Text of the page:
November 22

There are 3 entries for this date: George Eliot Rodney Dangerfield Nate Phelps

    George Eliot

    George Eliot

    On this date in 1819, novelist and essayist George Eliot, née Mary Ann Evans, was born at a farmstead in Derbyshire, England, where her father was estate manager. (Although she didn’t publish under her pen name until 1857 and used several versions of her given name, Eliot will be used throughout this entry for simplicity’s sake.) As the youngest child and a favorite of her father, she received a good education for a young woman of her day. Influenced by a governess, she became a religious evangelical as an adolescent. Her first published work was a religious poem.

    Through a family friend, she was exposed to the Unitarian Charles Hennell’s Inquiry Concerning the Origins of Christianity. Unable to believe, she stopped attending church. In an 1842 letter to a friend, she termed the bible as “histories consisting of mingled truth and fiction” and prayer as “a vain offering.” (The George Eliot Letters, Vol. I, 1954.) Her religious views had earlier caused her father to shun her and send her to live with a sister until she promised to reexamine her feelings. She apparently did and kept house for him until his death in 1849. Her mother had died in 1836 when Eliot was 16.

    Her intellectual views did not, however, change. She translated Strauss’ Das Leben Jesu, a monumental task, without signing her name to the 1846 work. She accepted the assisant editorship of the Westminister Review quarterly, the official organ of the Philosophical Radicals founded by Jeremy Bentham in 1823. Despite a heavy workload, she translated Feuerbach’s The Essence of Christianity, the only book ever published under her real name.

    Eliot then scandalized society by sending notices to friends announcing she had entered a free “union” with writer and arts critic George Henry Lewes, who was unable to divorce his wife. They lived harmoniously together for 24 years while enduring social ostracism and financial hardship. She started her impressive fiction career, including Scenes of Clerical Life (1857), Adam Bede (1859), The Mill on the Floss (1860), Silas Marner (1861), Romola (1863) and Middlemarch (1871). British writer Martin Amis has called Middlemarch the greatest novel in the English language. Daniel Deronda (1876) was her last novel. Lewes died two years later.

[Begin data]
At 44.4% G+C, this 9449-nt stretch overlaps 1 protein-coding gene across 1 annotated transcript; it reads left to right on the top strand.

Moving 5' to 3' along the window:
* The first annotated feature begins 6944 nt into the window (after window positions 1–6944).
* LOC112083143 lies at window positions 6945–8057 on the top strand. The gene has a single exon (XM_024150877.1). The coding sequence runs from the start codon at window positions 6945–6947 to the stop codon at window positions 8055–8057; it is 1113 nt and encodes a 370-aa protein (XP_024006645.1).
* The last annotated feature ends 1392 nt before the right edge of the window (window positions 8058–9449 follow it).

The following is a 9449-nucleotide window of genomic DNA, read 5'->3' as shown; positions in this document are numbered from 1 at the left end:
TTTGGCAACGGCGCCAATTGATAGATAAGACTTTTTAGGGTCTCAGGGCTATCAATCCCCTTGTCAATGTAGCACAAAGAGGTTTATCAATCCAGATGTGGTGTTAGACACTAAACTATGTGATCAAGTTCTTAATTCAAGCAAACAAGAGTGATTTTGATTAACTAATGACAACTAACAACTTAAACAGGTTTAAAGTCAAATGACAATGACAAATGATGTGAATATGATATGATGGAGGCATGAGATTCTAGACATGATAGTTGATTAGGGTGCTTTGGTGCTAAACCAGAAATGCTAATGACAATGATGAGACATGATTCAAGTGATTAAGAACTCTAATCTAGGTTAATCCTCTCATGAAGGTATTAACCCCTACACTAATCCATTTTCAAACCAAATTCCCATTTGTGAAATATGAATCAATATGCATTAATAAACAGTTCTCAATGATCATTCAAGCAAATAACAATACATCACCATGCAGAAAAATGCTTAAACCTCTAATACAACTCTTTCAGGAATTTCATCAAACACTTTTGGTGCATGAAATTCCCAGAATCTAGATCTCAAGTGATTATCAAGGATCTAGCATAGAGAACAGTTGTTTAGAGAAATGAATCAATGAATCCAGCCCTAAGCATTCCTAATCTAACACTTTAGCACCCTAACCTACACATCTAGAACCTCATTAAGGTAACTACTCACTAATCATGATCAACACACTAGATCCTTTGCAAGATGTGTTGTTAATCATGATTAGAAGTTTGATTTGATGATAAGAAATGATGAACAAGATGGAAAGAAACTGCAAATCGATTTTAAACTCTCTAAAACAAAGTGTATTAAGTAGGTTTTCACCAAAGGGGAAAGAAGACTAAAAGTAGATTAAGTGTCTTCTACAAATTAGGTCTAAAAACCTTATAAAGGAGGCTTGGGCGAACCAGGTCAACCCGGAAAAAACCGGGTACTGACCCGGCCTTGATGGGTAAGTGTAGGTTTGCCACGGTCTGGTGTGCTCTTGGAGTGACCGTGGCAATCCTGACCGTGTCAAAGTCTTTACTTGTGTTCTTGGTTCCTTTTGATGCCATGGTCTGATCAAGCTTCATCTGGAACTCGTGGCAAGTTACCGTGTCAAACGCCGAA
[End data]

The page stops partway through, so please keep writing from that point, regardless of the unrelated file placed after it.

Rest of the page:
She married John Walter Cross, 20 years her junior, in May 1880. A throat infection coupled with the kidney disease with which she had been afflicted for several years led to her death at age 61. She was denied burial in Westminster Abbey because of her criticisms of Christianity and her relationship with Lewes. (D. 1880)

    “I have not returned to dogmatic Christianity — to the acceptance of any set of doctrines as a creed, and a superhuman revelation of the Unseen.”

    — Eliot letter to François D’Albert-Durade, Dec. 6, 1859; "The George Eliot Letters, Volume III: 1859–1861" (9 vols., 1954–78)
    © Freedom From Religion Foundation. All rights reserved.

    Rodney Dangerfield

    Rodney Dangerfield

    On this date in 1921, Rodney Dangerfield (né Jacob Rodney Cohen) was born in Babylon, Long Island, N.Y., to Jewish parents. His father was largely absent from the home. Dangerfield began performing comedy when he was 17, paving the way for his stand-up routines in the Borscht Belt in upstate New York at age 19, when he changed his legal name to Jack Roy. (His father had performed vaudeville as Phil Roy.) He married singer Joyce Indig in 1949 and they had two children. Wanting a different life than what their level of show business provided, they settled in Englewood, N.J., to raise their two children. He worked at various jobs, including selling paint and aluminum siding.

    They divorced in 1962, remarried a year later and divorced again. At age 42 he started rehabilitating his comedy act, taking the Dangerfield stage name, with his big break in 1967 as a last-minute replacement on “The Ed Sullivan Show.” He appeared on the Sullivan show seven times and over  70 times on “The Tonight Show” with Johnny Carson as he honed his act with its deprecating one-liners, in particular his catchphrase “I get no respect.”